Live Service Isn’t Necessarily The Future Of IO Interactive

The Danish studio also talked about how they found the balance between zaniness and darkness in Hitman III.

„[Live service] could be [our future, but not definitively. I don’t want to say that’s what we’re going to double down on and that’s it – I think it worked for what we wanted to do for Hitman. It’s allowed us to engage more with the fans and community, to listen. We can tease things a little bit and see how that goes… but the magic happens when you release the game and get the feedback, where you can then really see what’s working and what isn’t. Then you get one to two years to iterate based on live feedback,” communication manager Travis Barbour told VG247.

He then explained how they ended up with this model: „I remember being at the [Hitman:] Absolution E3s where we had the game designer at the time saying the way we made Absolution was that it was like a suitcase where you jam everything in, you pack it down – and then you manage to go on holiday, but you can’t fit anything else in the case. If you try to change something, the whole thing explodes and all your clothes go flying everywhere. So we wanted to change from that learning how we make the game so that we could add things on or keep it going. We ended up with the live model that we have now, but at the time, that was almost unheard of, especially for a single-player game, and in a game of the scale and getting the attention we got.”

What about the zaniness in Hitman III? „In Hitman 2, it sort of took us by surprise. The first trailer had somebody getting hit with a fish, and everybody went nuts for this fish. One of the things we’ve heard is that not everybody likes that style for Hitman and it doesn’t always fit. Some people are like ‘Not the fish!! Marketing guys, don’t do the fish again!’ It sort of took us by surprise that it caught on, and we sort of rode the train a little bit, just like ‘Okay! People love this fish, there’s also a flamingo!’,” Barbour added.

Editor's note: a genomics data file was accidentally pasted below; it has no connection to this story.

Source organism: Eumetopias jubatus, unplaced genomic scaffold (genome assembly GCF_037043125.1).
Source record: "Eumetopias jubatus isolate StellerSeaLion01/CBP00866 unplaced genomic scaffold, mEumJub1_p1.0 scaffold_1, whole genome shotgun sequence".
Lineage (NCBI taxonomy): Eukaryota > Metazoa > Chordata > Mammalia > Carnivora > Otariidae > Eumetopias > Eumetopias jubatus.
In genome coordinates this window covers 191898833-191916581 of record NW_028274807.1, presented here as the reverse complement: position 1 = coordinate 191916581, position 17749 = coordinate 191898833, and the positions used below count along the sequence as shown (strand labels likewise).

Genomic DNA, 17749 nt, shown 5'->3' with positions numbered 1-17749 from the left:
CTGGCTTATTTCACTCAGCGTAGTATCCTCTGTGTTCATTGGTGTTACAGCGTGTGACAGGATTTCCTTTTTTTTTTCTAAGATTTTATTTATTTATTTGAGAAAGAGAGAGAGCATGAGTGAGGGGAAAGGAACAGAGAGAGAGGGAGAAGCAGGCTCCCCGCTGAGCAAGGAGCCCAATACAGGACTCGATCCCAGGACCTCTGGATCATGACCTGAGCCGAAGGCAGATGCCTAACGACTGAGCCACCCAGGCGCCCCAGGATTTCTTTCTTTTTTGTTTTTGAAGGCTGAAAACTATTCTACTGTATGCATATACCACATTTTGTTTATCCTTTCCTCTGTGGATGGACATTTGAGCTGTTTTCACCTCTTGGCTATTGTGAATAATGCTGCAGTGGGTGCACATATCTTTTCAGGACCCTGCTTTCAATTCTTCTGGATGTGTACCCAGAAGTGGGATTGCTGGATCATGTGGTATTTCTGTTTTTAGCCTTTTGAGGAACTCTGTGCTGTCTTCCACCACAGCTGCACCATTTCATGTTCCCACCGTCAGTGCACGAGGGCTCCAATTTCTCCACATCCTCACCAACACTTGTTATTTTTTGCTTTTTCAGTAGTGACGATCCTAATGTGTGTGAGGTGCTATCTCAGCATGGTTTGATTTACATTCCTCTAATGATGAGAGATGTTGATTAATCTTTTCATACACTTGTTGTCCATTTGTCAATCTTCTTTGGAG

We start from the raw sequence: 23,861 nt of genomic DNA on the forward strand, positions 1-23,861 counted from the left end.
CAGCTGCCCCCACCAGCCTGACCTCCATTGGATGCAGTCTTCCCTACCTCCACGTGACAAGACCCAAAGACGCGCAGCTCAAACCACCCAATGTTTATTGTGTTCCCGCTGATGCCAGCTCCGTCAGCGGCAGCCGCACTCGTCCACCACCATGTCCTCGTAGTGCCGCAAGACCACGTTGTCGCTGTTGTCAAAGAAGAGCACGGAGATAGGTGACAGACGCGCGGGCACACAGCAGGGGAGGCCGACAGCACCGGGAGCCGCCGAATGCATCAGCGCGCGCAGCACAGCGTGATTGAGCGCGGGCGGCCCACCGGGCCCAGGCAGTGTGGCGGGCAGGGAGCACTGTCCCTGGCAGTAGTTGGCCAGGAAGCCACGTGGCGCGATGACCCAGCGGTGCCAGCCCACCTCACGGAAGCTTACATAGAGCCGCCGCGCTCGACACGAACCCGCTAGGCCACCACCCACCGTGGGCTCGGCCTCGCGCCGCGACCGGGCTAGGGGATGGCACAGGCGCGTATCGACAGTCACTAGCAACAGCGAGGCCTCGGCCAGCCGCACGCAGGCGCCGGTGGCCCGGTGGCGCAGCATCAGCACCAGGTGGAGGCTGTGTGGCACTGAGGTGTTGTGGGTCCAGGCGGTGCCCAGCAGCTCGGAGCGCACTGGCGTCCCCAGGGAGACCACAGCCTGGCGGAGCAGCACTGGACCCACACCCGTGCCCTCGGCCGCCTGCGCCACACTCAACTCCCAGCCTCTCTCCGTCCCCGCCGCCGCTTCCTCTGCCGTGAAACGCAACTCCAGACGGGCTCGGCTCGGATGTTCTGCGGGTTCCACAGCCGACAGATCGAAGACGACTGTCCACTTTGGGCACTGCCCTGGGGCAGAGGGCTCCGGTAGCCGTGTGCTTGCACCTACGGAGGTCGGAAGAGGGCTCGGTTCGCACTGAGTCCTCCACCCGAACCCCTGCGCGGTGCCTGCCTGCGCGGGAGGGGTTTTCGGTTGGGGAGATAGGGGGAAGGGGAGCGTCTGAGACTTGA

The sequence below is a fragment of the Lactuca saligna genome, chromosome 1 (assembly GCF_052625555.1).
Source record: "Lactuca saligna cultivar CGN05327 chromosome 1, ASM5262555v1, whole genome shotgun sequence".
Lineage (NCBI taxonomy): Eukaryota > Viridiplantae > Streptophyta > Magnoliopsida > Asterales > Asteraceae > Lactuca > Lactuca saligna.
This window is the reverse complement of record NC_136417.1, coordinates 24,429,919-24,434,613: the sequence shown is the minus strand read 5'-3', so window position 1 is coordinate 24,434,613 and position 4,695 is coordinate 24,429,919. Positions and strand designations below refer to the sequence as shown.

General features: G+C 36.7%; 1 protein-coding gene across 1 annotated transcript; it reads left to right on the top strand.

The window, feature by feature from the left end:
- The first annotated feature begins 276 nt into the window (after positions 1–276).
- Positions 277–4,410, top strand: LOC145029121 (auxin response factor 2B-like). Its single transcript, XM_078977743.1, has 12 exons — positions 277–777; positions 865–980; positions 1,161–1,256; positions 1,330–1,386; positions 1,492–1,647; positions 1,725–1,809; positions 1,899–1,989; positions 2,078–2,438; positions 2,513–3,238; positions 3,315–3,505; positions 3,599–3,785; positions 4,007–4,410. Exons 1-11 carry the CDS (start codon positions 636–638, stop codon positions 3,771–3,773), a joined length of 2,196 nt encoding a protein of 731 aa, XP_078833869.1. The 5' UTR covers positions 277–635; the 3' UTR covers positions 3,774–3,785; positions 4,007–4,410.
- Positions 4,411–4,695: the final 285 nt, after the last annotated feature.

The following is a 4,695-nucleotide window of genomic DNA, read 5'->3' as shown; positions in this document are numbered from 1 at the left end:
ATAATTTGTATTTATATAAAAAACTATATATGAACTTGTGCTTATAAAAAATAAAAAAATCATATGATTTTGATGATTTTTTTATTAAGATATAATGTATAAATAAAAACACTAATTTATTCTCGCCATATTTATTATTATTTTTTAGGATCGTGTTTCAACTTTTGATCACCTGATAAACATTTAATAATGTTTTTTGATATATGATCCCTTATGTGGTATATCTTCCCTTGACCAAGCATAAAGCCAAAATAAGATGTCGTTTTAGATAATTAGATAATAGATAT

IO Interactive‘s communications manager also revealed that the suitcase started as an unintentional bug: „The whole thing with the briefcase – it was a bug! It wasn’t supposed to be that way. Nobody put it in there, it was some quirk tied to the frame rate of your PC or something. But then we saw it and were like, you know what, just keep it there. It doesn’t make sense to patch it – it’ll take us time, and someone will have to fix it… we could just leave it for a little bit, and then we brought it back as a feature, as a bit of a joke. That was fun.”

He also said how they found the balance between the craziness and the tone that Hitman fans got used to: „We have a sort of focus on the first time you play through a level [in Hitman 3]. We want that to feel a little bit more handcrafted, a little bit more so you get a sense of the story. Afterwards, it opens up into complete freedom. That’s where you’ll more than likely find these weird and wacky things. They are still there – they’re just not quite being embraced in the same way,” Barbour added.

Hitman III will launch on January 20 on PlayStation 5, Xbox Series, PC (as an Epic Games Store-exclusive), PlayStation 4, and Xbox One. The Nintendo Switch will also receive it but as a cloud version.

Source: VG247, VG247

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